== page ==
At long last, the long-awaited premiere of the movie Dune has finally hit the big screens. The movies features a star-studded cast under director Denis Villeneuve with musical accompaniment from the brilliant Hans Zimmer. I recently had a wonderful opportunity to view an early screening of the movie, and as a Timothée Chalamet fan, I only have one word to say: WOW.
If you are an action movie fan, I wouldn’t recommend this film. However, if you are a cinematography lover, you will fall in love with the beauty of how Denis Villeneuve brings life to the world of Dune. Dune is based on Frank Herbert’s 1965 novel sci-fi novel that explores the story of Paul Atreides, a gifted young man who must travel to the dangerous planet Arrakis to continue his family legacy and ensure their safety. Villeneuve dedicated himself to introduce us to the world of Dune on a majestic scale of grand desert sets, colossal sci-fi battalion squads and spaceships that combines the set-like design of Lawrence of Arabia and the intriguing storyline of the Star Wars series. Villeneuve and oscar-nominated cinematographer Greig Fraser bring life to Herbert’s novel through careful set design and world-building meant to wow the audience and leave them in awe of the grandeur of the cinematography. The accompanying storytelling and script delivered by Chalamet and the rest of the cast add to the Dune experience that drives the film’s successful retelling of Paul’s journey.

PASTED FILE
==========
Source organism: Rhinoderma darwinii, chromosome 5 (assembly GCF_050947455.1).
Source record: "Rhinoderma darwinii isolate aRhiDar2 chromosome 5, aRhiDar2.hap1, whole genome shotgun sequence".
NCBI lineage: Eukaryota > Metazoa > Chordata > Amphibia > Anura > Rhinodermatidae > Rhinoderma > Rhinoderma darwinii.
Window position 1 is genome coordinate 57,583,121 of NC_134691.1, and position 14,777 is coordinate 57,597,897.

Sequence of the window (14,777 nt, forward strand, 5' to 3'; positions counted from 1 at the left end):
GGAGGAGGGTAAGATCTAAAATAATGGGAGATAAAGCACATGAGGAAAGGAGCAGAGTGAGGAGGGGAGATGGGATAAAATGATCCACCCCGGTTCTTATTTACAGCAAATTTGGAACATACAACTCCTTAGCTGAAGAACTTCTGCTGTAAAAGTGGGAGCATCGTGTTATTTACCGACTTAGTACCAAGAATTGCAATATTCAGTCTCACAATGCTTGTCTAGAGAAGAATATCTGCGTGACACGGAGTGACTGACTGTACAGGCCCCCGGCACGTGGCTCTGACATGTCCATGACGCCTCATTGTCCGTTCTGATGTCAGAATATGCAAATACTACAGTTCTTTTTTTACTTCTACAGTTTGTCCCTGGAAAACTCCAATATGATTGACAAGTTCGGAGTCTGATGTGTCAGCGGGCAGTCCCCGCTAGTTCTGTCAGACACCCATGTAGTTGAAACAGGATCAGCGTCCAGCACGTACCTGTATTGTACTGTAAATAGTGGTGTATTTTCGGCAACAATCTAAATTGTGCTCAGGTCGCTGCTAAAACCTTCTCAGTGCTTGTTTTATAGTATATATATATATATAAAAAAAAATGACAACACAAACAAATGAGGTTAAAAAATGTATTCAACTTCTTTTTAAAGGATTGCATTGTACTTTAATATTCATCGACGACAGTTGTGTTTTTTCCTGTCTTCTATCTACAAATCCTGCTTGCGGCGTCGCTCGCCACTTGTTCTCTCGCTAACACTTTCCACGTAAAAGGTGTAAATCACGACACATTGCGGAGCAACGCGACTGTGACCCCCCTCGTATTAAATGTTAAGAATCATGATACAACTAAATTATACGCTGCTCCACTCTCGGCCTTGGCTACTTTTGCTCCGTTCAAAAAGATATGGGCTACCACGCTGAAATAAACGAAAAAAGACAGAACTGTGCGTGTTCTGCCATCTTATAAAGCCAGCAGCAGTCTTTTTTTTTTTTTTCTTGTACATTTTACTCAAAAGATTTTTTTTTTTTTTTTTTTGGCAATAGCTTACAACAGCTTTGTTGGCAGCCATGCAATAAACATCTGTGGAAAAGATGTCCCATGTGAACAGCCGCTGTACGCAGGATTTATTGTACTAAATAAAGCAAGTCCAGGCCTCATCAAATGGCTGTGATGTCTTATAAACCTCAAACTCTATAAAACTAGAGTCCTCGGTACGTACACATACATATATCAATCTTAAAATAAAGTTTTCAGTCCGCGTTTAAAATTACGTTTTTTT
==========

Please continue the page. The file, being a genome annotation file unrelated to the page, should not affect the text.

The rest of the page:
I have never had the pleasure of reading the novel, so I went into the movie theater expecting to understand very little of the plot. I am not ashamed to say that a part of me was watching the movie solely to watch Timothée shine on screen; however, I came out of the theater intrigued and wanting to see more. Granted, the movie gets confusing at times for those who haven’t read the book. I certainly had some trouble understanding some of the more complex scenes throughout the movie going into depth of the world on Arrakis. The complexity of Herbert’s world and the mystery surrounding Arrakis and its people prove hard to understand at certain point in the film. For some this may be off-putting, but for me, it only left me dying to know more. What the film lacks in action and battle sequences it makes up for in world-building. Villeneuve’s passion for Dune and Chalamet’s dedication are obvious throughout the entirety of the film as other actors such as Jason Momoa, Oscar Isaac, and Stellan Skarsgård shine.
I hate to break it to Zendaya fans, but unfortunately, our queen does not have as large a role in the film as marketed. Mystery surrounds her character, Channi, throughout the film, as she makes various appearances in Paul’s dreams and visions. We are finally introduced to her character towards the last 15 minutes of the movie as she delivers a few memorable lines of dialogue before the film ends. If you are simply watching the film to watch her performance, you may be left slightly disappointed. But don’t let that stop you from watching Dune as other shining performances from lead actresses such as Rebecca Ferguson as Lady Jessica and Sharon Duncan-Brewster as Liet-Kynes make up for Zendaya’s smaller role. Both women give outstanding performances that you can’t look away from, leaving me and others departing the theater as fans of both actresses.
Overall, I highly recommend this film for those with a passion for beautiful cinematography and science fiction fans. The beautiful masterpiece of a soundtrack by Hans Zimmer certainly helps bring Dune to life, making it an enjoyable viewing experience (especially in IMAX!!!).